Changing of the guard at Eagle Feather News
- Warren Goulding | April 14, 2020
For more than 20 years, every month, all 240-plus of them, I’ve helped with the production of Eagle Feather News.
My role was to edit the stories submitted by freelance and staff writers and to layout the pages.
When John Lagimodiere asked me to get involved, I thought it would be a long-term arrangement. Now, just 20 years later, it’s come to an end.
Just kidding, it’s been a long run and a satisfying one that has had its share of ups and downs, but now that John has stepped back and handed the reins to a talented crew of journalists, we can reflect on two decades of accomplishment.
Publishing a newspaper that was committed to telling the stories of Indigenous communities in a vast and diverse province has always been a challenge and until John arrived, no one had done it successfully for an extended period of time.
And now, with the arrival of the Internet and social media, the challenges are even greater. Struggling to be relevant in a world that has a shorter attention span and devours its news in bits and bytes is increasingly difficult.
Advertising dollars are shrinking. Both the federal and provincial governments have cut back on their spending in print publications and that has hurt newspapers across the country. Eagle Feather News is no exception.
Other, once-loyal advertisers, are opting to target their audience through social media, including websites such as the excellent one managed by Eagle Feather News.
Things are changing.
But that doesn’t have to be a bad thing. And with the arrival of new talent, Eagle Feather News will adapt and flourish in the modern environment. You can expect a fresh look in the print edition; a strong connection to the communities Eagle Feather has always served and enhanced coverage of the important issues of the day.
I’ll be forever grateful to John and Deirdra for allowing me to be a part of Eagle Feather for so many years.
The connection to the First Nations and Métis communities that I’ve made over the years is something I’ll always cherish. The doors that were opened to me were welcoming and fascinating.
Within the hallowed halls of the original Eagle Feather News building on Avenue N South – oh, the stories those walls could tell – a cast of unique characters combined their talents to produce Eagle Feather.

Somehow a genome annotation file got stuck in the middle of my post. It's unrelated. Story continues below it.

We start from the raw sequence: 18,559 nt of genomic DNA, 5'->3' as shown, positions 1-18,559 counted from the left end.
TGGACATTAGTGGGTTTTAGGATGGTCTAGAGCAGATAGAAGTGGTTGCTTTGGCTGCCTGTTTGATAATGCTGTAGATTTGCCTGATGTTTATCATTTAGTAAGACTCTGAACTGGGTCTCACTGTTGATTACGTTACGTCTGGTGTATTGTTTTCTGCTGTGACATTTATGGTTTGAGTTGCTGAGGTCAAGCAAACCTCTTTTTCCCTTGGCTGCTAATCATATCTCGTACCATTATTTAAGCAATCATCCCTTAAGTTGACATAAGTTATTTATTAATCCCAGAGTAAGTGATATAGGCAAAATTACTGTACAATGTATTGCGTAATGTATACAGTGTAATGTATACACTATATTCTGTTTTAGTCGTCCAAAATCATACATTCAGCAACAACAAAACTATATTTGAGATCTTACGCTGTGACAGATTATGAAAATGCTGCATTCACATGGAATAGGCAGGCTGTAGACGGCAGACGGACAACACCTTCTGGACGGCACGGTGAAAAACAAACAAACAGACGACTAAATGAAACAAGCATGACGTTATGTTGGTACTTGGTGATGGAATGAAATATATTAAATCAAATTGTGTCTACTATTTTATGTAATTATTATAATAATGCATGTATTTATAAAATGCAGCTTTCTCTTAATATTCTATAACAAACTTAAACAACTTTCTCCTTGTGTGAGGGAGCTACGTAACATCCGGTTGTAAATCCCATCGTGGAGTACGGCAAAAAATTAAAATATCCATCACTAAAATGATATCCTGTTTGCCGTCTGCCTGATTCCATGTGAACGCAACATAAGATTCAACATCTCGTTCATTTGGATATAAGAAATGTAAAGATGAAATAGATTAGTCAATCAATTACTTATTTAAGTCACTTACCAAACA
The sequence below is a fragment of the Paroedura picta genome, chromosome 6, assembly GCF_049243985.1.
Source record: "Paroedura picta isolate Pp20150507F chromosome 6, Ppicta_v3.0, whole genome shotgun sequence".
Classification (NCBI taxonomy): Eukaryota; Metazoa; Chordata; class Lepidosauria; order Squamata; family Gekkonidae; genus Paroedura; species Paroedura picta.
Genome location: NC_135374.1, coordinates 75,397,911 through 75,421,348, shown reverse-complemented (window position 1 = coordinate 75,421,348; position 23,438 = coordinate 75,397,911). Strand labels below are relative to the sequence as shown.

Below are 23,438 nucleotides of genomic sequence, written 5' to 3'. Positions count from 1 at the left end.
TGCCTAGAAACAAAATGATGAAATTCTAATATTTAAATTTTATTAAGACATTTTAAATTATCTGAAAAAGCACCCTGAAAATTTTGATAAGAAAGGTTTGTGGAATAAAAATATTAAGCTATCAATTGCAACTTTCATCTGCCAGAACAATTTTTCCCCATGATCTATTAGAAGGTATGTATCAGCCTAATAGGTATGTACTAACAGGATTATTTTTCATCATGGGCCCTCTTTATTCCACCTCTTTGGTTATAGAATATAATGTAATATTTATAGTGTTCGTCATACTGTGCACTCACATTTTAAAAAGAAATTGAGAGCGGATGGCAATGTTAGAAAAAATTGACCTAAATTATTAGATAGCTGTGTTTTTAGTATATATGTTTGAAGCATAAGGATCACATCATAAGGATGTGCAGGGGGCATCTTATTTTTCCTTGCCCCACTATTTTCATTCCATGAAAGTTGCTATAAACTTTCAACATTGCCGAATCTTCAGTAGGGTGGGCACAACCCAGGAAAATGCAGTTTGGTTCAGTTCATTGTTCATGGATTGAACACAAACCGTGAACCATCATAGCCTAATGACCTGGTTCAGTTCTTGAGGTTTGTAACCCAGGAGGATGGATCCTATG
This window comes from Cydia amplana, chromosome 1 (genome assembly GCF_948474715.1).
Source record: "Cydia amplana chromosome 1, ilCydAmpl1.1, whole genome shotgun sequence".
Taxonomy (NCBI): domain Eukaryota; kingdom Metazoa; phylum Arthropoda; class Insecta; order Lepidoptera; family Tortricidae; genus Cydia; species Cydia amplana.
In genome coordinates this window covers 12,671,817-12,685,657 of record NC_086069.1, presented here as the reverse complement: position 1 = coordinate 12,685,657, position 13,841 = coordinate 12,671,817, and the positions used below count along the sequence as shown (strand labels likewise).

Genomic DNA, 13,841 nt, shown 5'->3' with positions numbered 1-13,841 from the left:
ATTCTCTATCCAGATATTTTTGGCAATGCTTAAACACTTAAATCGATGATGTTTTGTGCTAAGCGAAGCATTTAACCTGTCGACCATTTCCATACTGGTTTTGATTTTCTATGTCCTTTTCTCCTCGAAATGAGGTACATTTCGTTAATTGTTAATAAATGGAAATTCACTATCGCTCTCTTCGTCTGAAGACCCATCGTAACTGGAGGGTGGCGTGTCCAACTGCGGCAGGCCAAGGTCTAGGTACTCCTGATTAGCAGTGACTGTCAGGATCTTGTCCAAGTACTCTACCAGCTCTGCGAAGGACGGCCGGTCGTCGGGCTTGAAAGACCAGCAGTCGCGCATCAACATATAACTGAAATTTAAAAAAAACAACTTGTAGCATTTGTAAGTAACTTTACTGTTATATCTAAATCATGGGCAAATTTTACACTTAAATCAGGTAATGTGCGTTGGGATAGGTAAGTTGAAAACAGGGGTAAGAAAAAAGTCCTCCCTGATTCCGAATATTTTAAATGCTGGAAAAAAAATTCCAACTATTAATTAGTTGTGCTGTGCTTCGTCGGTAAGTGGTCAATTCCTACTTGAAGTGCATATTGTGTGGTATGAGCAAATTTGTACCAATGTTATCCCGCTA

What a pleasure it was to work with the likes of Maria Campbell, Bernelda Wheeler, Sandra Ahenakew, Darla Read, Paul Chartrand, Tyrone Tootoosis, Winston McLean, Kevin Roberts and other skilled writers in the earlier days. And Dawn Dumont, Alyson Bear, Winona Wheeler, and Jeanelle Mandes, more recently.
I’ll never forget the good times we had working with Faith Obey, Dave (Boo Boo) Criss, Ivan Morin and Arnold (T-Bone) Wardman. Someone oughta write a book.
It’s a story of service to the community and growth.
When John and his then-partner came to visit Saskatoon Free Press publisher Bill Peterson and myself to talk about their plans for Eagle Feather News, I’ll admit I was skeptical. I knew the history of Aboriginal publications in Saskatchewan and it wasn’t pretty. And, in our opinion, the business plan articulated by John’s partner was flawed.
Fortunately, John had a better plan and I can tell you it involved giving back more to the community than he ever garnered from the newspaper. There was support for virtually any and all organizations that were also serving their community. Theatre companies, sports organizations, struggling First Nations communities and more benefitted from John’s generosity as the paper found its niche and grew.
Growth, too, happened within the writing fraternity.
I watched proudly as the writers found their voices. Their messages became sharper, their confidence grew. Many went on to successful careers with other media organizations or found employment in the public sector or in the world of academia.
Saskatchewan is a better place because of Eagle Feather News.
I am proud to have been a small part of the journey.